MANHATTAN (CN) – A Russian man swiped more than a quarter of a million dollars by hacking into other people’s brokerage accounts to meddle with the price of shares he wanted to buy or sell, the SEC says in a request for emergency action. It took Valery Maltsev only 20 minutes to buy shares and then inflate or depress their price by hacking into someone else’s account and buying or selling shares at manipulated prices, the SEC says.
The SEC sued Maltsev and his company, BroCo Investments, in Federal Court. Maltsev said in a statement that neither he nor BroCo were “associated with trading on this specific account.”
“The account suspected in price manipulation in market belongs to client of the company,” he said in the statement. “The client performed his own trading and traded at his own responsibility.”
According to the complaint, Maltsev, 36, would start by establishing a position in a company’s shares. Then he drove up the price by “hijacking” account information from unwitting investors and placing orders for their accounts at above-market prices.
During his 4-month scheme, BroCo also shorted stocks by placing unauthorized sell orders through the compromised accounts at lower prices, the SEC says.
Maltsev made more than $250,000 through the fraud, according to the complaint.
“From August 2009 to the present, these transactions have created the appearance of legitimate trading activity and have artificially affected the prices of at least 38 issuers,” the complaint states. “Online broker-dealers whose customers’ accounts were compromised during that time period suffered losses of at least $603,000 as a result of the defendants’ fraudulent conduct.”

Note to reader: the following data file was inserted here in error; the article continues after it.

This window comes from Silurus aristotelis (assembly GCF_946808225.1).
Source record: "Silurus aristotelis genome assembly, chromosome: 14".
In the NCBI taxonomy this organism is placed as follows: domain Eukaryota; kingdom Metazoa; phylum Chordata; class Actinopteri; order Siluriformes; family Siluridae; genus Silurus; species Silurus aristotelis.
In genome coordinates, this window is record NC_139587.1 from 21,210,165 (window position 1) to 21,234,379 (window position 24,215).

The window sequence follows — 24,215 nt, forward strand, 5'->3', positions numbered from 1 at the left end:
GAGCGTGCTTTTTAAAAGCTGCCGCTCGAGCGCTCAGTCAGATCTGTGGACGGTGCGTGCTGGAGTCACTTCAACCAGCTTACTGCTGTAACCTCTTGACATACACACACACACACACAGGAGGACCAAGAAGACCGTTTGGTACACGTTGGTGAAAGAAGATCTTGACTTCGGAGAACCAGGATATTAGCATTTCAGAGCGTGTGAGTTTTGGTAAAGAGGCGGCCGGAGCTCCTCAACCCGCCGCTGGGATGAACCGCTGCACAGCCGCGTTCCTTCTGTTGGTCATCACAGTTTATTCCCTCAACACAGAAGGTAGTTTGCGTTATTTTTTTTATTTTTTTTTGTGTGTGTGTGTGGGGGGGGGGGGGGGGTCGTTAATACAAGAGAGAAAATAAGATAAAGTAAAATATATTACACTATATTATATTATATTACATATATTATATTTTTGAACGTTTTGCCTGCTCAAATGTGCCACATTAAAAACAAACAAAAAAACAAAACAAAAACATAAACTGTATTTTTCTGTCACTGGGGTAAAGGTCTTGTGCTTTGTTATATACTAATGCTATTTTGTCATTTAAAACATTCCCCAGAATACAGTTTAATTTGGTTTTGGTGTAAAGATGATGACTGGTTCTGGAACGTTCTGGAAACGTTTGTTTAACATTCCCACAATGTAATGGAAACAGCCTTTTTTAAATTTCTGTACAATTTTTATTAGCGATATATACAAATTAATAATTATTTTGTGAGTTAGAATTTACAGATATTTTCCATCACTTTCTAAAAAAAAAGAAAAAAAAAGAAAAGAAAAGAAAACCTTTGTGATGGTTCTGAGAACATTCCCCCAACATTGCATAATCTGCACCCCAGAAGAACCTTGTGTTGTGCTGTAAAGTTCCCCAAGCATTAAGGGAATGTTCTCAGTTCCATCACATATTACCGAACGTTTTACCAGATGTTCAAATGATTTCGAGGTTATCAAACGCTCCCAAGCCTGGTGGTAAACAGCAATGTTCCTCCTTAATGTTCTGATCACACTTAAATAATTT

Maltsev says he does not know where the SEC came up with the figures for the damages it claims.
“They just want us to cover these losses,” he said in the statement.
Hijacked account holders had their securities liquidated and usually lost money when the securities returned to their pre-manipulation prices, the SEC says. The agency says the scam also attracted other traders to the artificially inflated prices.
Maltsev claims that it is odd that the SEC discovered six months of account intrusions, though no account holders called the police.
“Scottrade investors didn’t even see that money were going away from their accounts, they were not noticing that for six months! I can’t understand that,” Maltsev said in a statement. “And if SEC will not conduct an investigation on this case, Broco will. We should find the truth. And I’m not going to even think about covering those losses until the investigation is done.”
Maltsev tried to wire more than $300,000 from his account at Genesis Securities to an account in Cyprus, where he claims BroCo is headquartered, according to the complaint.